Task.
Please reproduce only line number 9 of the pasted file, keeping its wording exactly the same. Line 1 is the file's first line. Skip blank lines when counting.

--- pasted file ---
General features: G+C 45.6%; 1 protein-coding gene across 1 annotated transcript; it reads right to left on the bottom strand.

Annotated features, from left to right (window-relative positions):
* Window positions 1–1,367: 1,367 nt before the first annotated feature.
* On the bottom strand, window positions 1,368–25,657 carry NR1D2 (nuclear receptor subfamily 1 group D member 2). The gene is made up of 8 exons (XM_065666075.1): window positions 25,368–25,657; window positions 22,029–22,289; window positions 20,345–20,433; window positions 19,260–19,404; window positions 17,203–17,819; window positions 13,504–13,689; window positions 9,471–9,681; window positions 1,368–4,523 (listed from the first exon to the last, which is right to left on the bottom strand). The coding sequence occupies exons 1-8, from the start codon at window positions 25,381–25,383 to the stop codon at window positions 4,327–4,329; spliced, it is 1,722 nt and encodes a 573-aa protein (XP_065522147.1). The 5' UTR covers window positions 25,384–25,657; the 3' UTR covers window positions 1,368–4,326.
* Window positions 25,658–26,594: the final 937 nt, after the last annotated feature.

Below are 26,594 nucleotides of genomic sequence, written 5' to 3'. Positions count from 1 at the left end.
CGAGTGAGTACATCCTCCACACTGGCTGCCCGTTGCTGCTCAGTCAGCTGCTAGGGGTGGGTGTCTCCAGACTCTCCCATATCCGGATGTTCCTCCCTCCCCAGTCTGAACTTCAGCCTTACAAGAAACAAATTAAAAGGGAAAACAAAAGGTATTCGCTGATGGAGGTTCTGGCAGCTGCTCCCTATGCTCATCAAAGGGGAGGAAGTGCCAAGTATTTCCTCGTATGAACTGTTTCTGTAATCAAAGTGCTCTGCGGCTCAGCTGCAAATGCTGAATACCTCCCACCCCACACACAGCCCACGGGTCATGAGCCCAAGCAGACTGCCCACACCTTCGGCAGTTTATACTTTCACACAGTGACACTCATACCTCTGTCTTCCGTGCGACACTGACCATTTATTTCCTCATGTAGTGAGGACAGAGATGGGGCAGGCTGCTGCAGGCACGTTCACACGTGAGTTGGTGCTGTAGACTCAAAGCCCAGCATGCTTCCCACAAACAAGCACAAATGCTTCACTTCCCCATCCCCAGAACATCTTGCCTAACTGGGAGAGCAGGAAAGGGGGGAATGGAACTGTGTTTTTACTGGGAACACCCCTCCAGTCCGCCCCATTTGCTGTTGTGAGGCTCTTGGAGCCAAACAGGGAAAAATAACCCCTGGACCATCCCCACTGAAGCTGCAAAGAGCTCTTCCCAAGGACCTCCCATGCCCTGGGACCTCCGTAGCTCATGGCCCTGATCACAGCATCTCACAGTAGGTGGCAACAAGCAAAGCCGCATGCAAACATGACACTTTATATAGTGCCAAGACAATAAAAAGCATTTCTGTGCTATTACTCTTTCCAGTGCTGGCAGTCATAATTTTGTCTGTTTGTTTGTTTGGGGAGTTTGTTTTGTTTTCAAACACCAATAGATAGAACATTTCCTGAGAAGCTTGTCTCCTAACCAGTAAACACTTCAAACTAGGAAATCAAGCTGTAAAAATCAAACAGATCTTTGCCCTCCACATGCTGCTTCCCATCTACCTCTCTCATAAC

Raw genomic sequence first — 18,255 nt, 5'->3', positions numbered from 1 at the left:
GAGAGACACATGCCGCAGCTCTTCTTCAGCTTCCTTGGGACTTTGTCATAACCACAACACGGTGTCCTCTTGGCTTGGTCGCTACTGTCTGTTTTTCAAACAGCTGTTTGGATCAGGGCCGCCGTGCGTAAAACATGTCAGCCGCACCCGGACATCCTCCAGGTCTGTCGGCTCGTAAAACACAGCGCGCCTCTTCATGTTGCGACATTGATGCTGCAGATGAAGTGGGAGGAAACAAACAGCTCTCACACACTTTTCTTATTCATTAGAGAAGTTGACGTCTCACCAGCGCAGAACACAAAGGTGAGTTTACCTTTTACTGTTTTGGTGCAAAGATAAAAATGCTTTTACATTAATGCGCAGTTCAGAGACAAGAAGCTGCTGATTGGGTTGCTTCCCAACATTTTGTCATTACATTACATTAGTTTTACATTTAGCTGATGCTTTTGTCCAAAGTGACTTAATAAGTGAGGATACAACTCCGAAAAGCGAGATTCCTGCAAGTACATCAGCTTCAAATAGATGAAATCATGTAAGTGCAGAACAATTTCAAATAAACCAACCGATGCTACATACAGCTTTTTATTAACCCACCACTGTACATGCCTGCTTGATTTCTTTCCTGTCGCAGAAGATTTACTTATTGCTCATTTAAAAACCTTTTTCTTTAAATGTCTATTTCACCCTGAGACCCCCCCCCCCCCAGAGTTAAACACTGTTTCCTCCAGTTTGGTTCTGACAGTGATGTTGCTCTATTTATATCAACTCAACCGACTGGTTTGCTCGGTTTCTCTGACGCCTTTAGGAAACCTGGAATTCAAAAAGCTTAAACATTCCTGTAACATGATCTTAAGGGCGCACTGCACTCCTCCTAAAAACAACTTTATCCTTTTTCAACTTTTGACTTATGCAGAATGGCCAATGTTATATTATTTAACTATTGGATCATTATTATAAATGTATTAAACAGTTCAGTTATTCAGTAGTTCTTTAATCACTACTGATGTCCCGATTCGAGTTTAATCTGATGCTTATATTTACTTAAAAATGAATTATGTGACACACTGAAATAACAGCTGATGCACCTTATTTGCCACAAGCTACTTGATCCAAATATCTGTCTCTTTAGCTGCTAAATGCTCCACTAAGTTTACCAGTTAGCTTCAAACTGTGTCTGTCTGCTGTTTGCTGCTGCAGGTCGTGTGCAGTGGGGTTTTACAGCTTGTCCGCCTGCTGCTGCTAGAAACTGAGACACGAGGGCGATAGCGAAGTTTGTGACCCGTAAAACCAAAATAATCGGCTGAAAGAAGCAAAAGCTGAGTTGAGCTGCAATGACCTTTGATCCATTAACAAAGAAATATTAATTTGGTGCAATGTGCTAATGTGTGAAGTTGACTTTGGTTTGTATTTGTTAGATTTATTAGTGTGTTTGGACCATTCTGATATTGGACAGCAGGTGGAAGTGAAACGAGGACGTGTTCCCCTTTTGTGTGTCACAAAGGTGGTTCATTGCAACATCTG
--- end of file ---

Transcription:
GAGAGACACATGCCGCAGCTCTTCTTCAGCTTCCTTGGGACTTTGTCATAACCACAACACGGTGTCCTCTTGGCTTGGTCGCTACTGTCTGTTTTTCAAACAGCTGTTTGGATCAGGGCCGCCGTGCGTAAAACATGTCAGCCGCACCCGGACATCCTCCAGGTCTGTCGGCTCGTAAAACACAGCGCGCCTCTTCATGTTGCGACATTGATGCTGCAGATGAAGTGGGAGGAAACAAACAGCTCTCACACACTTTTCTTATTCATTAGAGAAGTTGACGTCTCACCAGCGCAGAACACAAAGGTGAGTTTACCTTTTACTGTTTTGGTGCAAAGATAAAAATGCTTTTACATTAATGCGCAGTTCAGAGACAAGAAGCTGCTGATTGGGTTGCTTCCCAACATTTTGTCATTACATTACATTAGTTTTACATTTAGCTGATGCTTTTGTCCAAAGTGACTTAATAAGTGAGGATACAACTCCGAAAAGCGAGATTCCTGCAAGTACATCAGCTTCAAATAGATGAAATCATGTAAGTGCAGAACAATTTCAAATAAACCAACCGATGCTACATACAGCTTTTTATTAACCCACCACTGTACATGCCTGCTTGATTTCTTTCCTGTCGCAGAAGATTTACTTATTGCTCATTTAAAAACCTTTTTCTTTAAATGTCTATTTCACCCTGAGACCCCCCCCCCCCCAGAGTTAAACACTGTTTCCTCCAGTTTGGTTCTGACAGTGATGTTGCTCTATTTATATCAACTCAACCGACTGGTTTGCTCGGTTTCTCTGACGCCTTTAGGAAACCTGGAATTCAAAAAGCTTAAACATTCCTGTAACATGATCTTAAGGGCGCACTGCACTCCTCCTAAAAACAACTTTATCCTTTTTCAACTTTTGACTTATGCAGAATGGCCAATGTTATATTATTTAACTATTGGATCATTATTATAAATGTATTAAACAGTTCAGTTATTCAGTAGTTCTTTAATCACTACTGATGTCCCGATTCGAGTTTAATCTGATGCTTATATTTACTTAAAAATGAATTATGTGACACACTGAAATAACAGCTGATGCACCTTATTTGCCACAAGCTACTTGATCCAAATATCTGTCTCTTTAGCTGCTAAATGCTCCACTAAGTTTACCAGTTAGCTTCAAACTGTGTCTGTCTGCTGTTTGCTGCTGCAGGTCGTGTGCAGTGGGGTTTTACAGCTTGTCCGCCTGCTGCTGCTAGAAACTGAGACACGAGGGCGATAGCGAAGTTTGTGACCCGTAAAACCAAAATAATCGGCTGAAAGAAGCAAAAGCTGAGTTGAGCTGCAATGACCTTTGATCCATTAACAAAGAAATATTAATTTGGTGCAATGTGCTAATGTGTGAAGTTGACTTTGGTTTGTATTTGTTAGATTTATTAGTGTGTTTGGACCATTCTGATATTGGACAGCAGGTGGAAGTGAAACGAGGACGTGTTCCCCTTTTGTGTGTCACAAAGGTGGTTCATTGCAACATCTG